Those who unwittingly step off the well-traveled sidewalk and into this restaurant will be startled by what they find.
Even with a sense of what this new restaurant was all about, I found it exceeded my expectations. All the little details here and there, especially the pacing from course to course, add up to something special.
It started with that soup of wild sylvetta, and it was a beautiful thing. The bowl arrives with the parmigiano crisp and black pepper creme fraiche nestled at the bottom, and the hot soup is poured tableside. The soup was slightly bitter and mildly sweet, and had such lingering depth. The soup invoked a sense of the surrounding landscape.
I was not surprised to learn later that the owners had completed a culinary tour of Denmark, including a dinner at Noma, René Redzepi’s world-renowned and wildly original restaurant known for using foraged ingredients from the surrounding countryside. On the Trokay menu, I would find suggestions of that aesthetic, including foraged local mushrooms and a wide-ranging appreciation for local produce.
But Trokay doesn’t try to copy. The food is very modern, and sometimes avant garde, but not derivative or overbearing. Techniques and ingredients are used with great care to express flavors, take the diner on a journey and perhaps tell a story.
The roasted bone marrow, for instance, may seem overly trendy, but here it was simply done exceptionally well. Roasted with precision, the large femur was served on an oversized and rustic slate platter alongside slices of brioche, a style of bread in which butter – lots of it — is kneaded into the dough. Spoon some marrow onto toast, take a bite, take a sip of a dry white wine or a crisp, citrusy India pale ale, and you have one rich, extravagant indulgence that coats your palate and makes you eager to pursue the rest of the meal.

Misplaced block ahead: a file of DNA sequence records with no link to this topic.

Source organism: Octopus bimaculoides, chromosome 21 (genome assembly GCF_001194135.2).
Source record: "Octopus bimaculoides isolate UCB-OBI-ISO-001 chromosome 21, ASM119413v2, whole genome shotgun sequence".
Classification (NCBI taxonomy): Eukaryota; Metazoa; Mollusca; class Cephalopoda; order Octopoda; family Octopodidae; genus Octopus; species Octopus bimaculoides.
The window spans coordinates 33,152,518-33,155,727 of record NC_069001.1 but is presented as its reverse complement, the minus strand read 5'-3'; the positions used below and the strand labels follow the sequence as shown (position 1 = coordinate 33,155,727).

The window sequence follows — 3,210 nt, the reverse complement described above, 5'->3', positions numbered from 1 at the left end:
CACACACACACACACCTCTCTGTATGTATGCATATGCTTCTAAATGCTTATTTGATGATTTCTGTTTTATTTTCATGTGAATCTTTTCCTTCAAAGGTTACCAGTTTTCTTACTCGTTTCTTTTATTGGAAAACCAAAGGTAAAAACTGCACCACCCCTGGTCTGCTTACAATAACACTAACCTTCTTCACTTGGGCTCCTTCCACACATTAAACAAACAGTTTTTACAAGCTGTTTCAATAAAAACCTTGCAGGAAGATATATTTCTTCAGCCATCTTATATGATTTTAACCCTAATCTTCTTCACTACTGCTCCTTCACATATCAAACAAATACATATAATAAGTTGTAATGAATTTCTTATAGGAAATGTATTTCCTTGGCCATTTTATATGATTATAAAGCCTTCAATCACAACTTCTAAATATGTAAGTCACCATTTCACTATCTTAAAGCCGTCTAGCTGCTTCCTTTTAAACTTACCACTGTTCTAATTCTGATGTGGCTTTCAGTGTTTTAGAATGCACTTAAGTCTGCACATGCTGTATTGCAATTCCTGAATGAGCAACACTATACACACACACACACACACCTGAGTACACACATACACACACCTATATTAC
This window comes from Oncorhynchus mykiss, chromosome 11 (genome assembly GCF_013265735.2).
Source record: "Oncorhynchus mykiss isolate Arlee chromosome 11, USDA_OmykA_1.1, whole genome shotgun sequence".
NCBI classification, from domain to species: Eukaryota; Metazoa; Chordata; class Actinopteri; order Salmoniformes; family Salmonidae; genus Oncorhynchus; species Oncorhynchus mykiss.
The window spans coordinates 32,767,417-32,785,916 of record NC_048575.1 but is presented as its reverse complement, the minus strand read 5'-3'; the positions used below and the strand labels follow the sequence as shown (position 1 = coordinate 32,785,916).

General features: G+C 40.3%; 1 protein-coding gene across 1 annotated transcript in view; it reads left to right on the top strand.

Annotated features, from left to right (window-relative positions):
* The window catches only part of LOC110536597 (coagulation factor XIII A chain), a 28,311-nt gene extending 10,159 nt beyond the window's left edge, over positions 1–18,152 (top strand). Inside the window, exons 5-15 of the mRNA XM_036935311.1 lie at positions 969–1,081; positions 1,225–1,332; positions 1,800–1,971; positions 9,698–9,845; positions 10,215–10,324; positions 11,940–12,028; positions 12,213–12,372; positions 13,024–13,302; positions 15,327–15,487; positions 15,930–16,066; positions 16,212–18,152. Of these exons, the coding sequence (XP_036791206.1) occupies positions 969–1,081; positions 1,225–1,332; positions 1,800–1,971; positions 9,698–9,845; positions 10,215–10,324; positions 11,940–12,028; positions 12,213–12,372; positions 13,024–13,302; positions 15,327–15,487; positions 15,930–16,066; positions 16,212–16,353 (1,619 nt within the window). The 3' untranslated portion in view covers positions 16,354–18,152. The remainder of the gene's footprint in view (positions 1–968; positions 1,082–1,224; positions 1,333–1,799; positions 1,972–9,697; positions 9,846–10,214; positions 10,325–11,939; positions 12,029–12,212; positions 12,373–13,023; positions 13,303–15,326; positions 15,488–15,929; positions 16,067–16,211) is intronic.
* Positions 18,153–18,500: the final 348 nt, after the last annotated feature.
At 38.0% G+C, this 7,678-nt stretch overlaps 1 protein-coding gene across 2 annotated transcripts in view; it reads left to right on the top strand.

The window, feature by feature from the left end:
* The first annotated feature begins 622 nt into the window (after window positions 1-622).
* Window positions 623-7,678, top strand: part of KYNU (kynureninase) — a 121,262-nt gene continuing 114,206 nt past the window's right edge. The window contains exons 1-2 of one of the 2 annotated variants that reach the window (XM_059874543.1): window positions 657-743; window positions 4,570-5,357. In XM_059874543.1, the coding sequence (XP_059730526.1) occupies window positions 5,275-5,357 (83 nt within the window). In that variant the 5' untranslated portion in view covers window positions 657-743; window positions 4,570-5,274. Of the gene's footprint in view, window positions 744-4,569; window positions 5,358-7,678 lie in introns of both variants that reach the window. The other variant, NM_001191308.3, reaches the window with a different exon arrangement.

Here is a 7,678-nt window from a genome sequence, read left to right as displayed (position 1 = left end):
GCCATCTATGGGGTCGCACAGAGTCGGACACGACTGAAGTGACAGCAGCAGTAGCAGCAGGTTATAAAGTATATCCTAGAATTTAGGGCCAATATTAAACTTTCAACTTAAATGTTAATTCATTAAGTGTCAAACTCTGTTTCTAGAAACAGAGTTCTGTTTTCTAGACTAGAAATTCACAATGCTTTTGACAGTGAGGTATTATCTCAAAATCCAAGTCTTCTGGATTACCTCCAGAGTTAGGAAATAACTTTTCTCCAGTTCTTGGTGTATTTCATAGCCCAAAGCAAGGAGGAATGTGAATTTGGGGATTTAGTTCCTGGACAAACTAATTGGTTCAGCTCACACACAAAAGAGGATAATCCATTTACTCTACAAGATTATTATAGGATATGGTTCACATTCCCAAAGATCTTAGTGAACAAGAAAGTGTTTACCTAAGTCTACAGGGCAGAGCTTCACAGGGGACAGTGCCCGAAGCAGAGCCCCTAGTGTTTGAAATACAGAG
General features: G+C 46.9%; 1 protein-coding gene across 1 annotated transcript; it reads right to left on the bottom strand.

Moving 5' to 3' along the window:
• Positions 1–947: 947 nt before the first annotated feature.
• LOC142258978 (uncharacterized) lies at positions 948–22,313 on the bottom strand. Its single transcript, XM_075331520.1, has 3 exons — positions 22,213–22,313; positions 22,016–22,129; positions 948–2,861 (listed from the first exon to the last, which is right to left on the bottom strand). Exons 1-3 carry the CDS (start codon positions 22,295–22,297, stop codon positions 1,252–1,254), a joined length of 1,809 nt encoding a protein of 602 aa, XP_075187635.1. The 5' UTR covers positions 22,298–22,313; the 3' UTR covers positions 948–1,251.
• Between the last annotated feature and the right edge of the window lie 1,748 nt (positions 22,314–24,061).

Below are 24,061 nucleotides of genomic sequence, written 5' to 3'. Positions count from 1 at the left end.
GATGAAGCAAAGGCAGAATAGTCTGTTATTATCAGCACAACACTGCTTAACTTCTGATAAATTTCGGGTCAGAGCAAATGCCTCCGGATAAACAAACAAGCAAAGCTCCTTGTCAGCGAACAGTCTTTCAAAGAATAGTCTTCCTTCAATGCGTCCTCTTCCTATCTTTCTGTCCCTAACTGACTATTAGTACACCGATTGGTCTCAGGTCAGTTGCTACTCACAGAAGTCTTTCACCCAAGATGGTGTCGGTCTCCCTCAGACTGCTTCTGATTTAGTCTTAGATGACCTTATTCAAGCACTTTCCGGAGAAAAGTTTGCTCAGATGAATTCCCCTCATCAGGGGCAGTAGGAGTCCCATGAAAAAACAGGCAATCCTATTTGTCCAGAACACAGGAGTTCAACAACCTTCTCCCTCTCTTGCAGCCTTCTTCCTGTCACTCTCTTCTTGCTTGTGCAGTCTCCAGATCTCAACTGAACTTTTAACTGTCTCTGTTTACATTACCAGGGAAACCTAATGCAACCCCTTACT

By contrast, the plate of baby heirloom beets with candied walnut vinaigrette and chevre cheese, had elegance, subtlety and beauty.
The main-course offerings, if we are to focus on the entrees rather than the fixed menus, come with great variety and sense of adventure. During my first visit, I focused on seafood and was impressed with the flavor and delicate texture of the black cod, served with bok choy, watermelon radish and a sauce of miso-garlic velouté.
The lamb, one of the more accessible items on the menu, was simply cooked and presented so well that the skill alone elevated the dish. The deep-fried rabbit, served with a savory mille-feuille pastry and braised mizuna (Japanese mustard greens) was a crispy delight we could eat with our hands like fried chicken.
We encountered only minor missteps, including a pork belly dish that was not as tender and rich as we expected, and an heirloom tomato salad that was plated in unexceptional if not clunky fashion. If anything, the chef’s plating skills do not quite match up to the excellent cooking, with an emphasis on dots and dabs of sauces and condiments that become repetitive –and a tad rudimentary – in the context of a long dinner event.
The desserts, too, are very good, including cute little sugary doughnuts served with a frozen latte, but the inventiveness and execution don’t quite match the excellence of the rest of the cooking.
Even so, the precise timing, the polished service and the warm surroundings all add up to a dream of a dining experience for adventurous and discerning dinner guests.